- It should be possible to set password on hard-disk on BIOS. This makes hard-disk unusable unless same password is supplied during boot. Even if this hard-disk is taken to another system, the data would remain secured unless the attacker knows the configured hard-disk password.
- File and folder encryption
- : If encryption / protecting entire disk is not possible / practical then there are encrypted filesystems that can be used to encryt data when system is running. If someone steals hard-disk or boots system using live CD/DVD they cannot get the data unless they know the encryption keys / passwords to decrypt the files. Refer Ecryptfs or EncFS
One time initial configuration TODO
- Configure audit daemon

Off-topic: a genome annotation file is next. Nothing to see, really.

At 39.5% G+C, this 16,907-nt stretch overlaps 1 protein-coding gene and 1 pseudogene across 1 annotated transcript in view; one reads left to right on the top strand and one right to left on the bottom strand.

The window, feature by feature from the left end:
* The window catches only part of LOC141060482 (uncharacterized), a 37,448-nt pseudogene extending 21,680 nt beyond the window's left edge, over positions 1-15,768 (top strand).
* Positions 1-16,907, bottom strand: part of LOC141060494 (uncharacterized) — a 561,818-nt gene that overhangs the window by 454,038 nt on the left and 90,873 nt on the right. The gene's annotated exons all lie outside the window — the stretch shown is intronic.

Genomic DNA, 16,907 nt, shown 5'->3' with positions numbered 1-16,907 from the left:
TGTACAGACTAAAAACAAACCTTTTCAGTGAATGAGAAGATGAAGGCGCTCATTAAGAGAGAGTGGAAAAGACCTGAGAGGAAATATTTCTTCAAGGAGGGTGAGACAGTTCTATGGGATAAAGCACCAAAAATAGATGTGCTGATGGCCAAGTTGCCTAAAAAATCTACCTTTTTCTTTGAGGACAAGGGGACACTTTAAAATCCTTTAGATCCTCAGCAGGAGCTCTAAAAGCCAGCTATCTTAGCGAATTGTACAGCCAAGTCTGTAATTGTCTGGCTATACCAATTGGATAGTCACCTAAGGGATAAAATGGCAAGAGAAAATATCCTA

- Configure two factor authentication for applications including SSH (Google authenticator)
- Remove unwanted packages
- Many people suggest removing X11 or graphical packages, if they are not required
- Removing cc,gcc, etc. should make it difficult for attacker to compile programs
- Monitor User Activities (psacct, acct)?
- Record system CPU, Memory, Disk usage statistics?
- Zabbix montioring?
- CIS Linux benchmark??
- Disable access to USB or CD if not required
Regular tasks to monitor and ensure system is safe
Do Vulnerability Assessment and Penetration Testing (VA-PT)
Based on the type of server and services running do regular VA-PT. For this Refer:
Check if system has more updates
Update system regularly using:
dnf -y update --skip-broken
Check package installation history
While doing this also check package installation history using: